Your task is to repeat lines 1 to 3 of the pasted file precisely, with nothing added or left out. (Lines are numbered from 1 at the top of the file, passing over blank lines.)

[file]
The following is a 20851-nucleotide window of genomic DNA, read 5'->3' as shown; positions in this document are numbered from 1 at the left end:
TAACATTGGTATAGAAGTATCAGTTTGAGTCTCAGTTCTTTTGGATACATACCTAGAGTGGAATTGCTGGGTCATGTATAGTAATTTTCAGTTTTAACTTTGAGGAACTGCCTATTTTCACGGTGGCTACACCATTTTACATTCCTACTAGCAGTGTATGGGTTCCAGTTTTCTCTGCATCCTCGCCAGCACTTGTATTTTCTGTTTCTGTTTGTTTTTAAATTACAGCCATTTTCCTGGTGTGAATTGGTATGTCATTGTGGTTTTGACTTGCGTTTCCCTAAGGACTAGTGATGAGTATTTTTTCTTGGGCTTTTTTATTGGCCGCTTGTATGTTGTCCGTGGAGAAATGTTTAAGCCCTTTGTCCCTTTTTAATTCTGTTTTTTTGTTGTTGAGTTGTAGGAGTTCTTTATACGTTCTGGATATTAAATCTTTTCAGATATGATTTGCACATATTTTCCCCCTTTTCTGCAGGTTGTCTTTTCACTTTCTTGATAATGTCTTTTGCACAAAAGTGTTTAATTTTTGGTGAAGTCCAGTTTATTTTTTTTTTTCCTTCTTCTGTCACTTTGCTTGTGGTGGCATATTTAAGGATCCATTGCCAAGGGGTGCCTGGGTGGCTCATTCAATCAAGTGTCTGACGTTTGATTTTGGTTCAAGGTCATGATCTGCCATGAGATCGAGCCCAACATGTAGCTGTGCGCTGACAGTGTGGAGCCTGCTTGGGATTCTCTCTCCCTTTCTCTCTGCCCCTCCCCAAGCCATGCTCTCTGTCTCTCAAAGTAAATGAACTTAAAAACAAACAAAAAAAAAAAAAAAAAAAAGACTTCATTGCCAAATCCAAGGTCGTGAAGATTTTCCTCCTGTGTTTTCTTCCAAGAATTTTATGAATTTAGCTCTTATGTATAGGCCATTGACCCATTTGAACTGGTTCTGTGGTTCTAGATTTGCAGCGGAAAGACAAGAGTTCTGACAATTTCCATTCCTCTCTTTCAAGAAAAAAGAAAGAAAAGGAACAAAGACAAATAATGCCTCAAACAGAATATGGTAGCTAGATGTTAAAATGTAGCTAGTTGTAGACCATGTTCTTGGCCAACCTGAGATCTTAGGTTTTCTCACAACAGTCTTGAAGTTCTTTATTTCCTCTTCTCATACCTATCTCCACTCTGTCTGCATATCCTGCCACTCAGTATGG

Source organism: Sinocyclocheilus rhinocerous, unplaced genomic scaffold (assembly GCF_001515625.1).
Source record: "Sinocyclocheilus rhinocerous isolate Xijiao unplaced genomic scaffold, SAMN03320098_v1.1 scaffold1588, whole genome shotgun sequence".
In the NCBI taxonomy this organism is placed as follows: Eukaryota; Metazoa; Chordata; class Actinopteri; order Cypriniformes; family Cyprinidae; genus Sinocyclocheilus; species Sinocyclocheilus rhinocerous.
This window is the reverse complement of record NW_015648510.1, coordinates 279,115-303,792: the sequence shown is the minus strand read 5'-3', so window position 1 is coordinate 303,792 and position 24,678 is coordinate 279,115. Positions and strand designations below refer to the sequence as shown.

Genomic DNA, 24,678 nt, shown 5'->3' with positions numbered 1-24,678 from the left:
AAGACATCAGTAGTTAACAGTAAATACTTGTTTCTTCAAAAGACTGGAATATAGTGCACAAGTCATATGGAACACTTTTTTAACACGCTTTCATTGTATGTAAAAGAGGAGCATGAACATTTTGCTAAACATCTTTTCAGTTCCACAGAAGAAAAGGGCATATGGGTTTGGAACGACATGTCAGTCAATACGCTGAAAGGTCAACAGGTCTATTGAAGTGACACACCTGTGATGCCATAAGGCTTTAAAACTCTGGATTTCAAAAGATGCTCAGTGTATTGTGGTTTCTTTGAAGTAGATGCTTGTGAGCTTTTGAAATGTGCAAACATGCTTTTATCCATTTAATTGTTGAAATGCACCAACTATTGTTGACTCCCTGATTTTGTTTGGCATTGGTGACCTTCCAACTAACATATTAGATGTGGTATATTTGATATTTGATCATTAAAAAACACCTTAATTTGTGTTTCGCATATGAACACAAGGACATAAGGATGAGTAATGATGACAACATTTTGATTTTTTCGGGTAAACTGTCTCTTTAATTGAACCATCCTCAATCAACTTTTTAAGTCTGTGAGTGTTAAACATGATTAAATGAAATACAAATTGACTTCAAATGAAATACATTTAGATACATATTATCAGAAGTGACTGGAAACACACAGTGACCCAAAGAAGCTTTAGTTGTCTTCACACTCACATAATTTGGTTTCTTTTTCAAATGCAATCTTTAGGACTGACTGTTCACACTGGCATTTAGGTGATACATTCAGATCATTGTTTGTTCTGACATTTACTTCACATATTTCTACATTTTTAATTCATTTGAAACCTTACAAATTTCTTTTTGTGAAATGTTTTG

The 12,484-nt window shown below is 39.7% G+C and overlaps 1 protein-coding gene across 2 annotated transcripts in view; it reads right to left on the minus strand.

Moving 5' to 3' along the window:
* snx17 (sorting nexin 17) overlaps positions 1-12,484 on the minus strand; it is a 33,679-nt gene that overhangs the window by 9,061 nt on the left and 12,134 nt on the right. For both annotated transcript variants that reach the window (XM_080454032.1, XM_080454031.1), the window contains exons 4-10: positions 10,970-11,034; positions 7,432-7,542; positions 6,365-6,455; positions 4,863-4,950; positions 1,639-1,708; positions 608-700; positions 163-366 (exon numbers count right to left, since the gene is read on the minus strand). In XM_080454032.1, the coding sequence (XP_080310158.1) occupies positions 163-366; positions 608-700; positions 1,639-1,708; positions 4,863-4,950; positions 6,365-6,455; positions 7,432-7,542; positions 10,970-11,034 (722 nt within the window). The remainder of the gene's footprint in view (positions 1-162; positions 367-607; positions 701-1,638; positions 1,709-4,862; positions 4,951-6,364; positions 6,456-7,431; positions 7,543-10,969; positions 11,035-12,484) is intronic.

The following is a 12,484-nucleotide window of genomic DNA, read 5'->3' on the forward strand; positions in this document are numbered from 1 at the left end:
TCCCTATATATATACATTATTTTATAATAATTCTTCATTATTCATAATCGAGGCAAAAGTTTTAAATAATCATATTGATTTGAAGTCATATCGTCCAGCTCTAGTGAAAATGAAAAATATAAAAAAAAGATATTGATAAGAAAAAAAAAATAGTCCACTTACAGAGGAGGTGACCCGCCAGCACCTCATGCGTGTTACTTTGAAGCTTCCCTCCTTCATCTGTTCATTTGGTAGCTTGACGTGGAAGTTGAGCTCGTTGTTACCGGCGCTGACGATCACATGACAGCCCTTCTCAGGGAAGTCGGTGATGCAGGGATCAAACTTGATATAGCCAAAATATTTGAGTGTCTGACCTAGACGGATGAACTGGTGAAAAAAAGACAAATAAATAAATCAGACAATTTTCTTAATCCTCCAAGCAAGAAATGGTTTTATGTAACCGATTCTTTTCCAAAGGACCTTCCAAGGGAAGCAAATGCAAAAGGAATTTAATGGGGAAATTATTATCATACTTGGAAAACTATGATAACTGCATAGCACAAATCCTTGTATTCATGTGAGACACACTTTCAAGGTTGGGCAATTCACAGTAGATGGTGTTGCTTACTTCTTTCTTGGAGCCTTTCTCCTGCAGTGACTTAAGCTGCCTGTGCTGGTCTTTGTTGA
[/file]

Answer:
The following is a 20851-nucleotide window of genomic DNA, read 5'->3' as shown; positions in this document are numbered from 1 at the left end:
TAACATTGGTATAGAAGTATCAGTTTGAGTCTCAGTTCTTTTGGATACATACCTAGAGTGGAATTGCTGGGTCATGTATAGTAATTTTCAGTTTTAACTTTGAGGAACTGCCTATTTTCACGGTGGCTACACCATTTTACATTCCTACTAGCAGTGTATGGGTTCCAGTTTTCTCTGCATCCTCGCCAGCACTTGTATTTTCTGTTTCTGTTTGTTTTTAAATTACAGCCATTTTCCTGGTGTGAATTGGTATGTCATTGTGGTTTTGACTTGCGTTTCCCTAAGGACTAGTGATGAGTATTTTTTCTTGGGCTTTTTTATTGGCCGCTTGTATGTTGTCCGTGGAGAAATGTTTAAGCCCTTTGTCCCTTTTTAATTCTGTTTTTTTGTTGTTGAGTTGTAGGAGTTCTTTATACGTTCTGGATATTAAATCTTTTCAGATATGATTTGCACATATTTTCCCCCTTTTCTGCAGGTTGTCTTTTCACTTTCTTGATAATGTCTTTTGCACAAAAGTGTTTAATTTTTGGTGAAGTCCAGTTTATTTTTTTTTTTCCTTCTTCTGTCACTTTGCTTGTGGTGGCATATTTAAGGATCCATTGCCAAGGGGTGCCTGGGTGGCTCATTCAATCAAGTGTCTGACGTTTGATTTTGGTTCAAGGTCATGATCTGCCATGAGATCGAGCCCAACATGTAGCTGTGCGCTGACAGTGTGGAGCCTGCTTGGGATTCTCTCTCCCTTTCTCTCTGCCCCTCCCCAAGCCATGCTCTCTGTCTCTCAAAGTAAATGAACTTAAAAACAAACAAAAAAAAAAAAAAAAAAAAGACTTCATTGCCAAATCCAAGGTCGTGAAGATTTTCCTCCTGTGTTTTCTTCCAAGAATTTTATGAATTTAGCTCTTATGTATAGGCCATTGACCCATTTGAACTGGTTCTGTGGTTCTAGATTTGCAGCGGAAAGACAAGAGTTCTGACAATTTCCATTCCTCTCTTTCAAGAAAAAAGAAAGAAAAGGAACAAAGACAAATAATGCCTCAAACAGAATATGGTAGCTAGATGTTAAAATGTAGCTAGTTGTAGACCATGTTCTTGGCCAACCTGAGATCTTAGGTTTTCTCACAACAGTCTTGAAGTTCTTTATTTCCTCTTCTCATACCTATCTCCACTCTGTCTGCATATCCTGCCACTCAGTATGG

Source organism: Sinocyclocheilus rhinocerous, unplaced genomic scaffold (assembly GCF_001515625.1).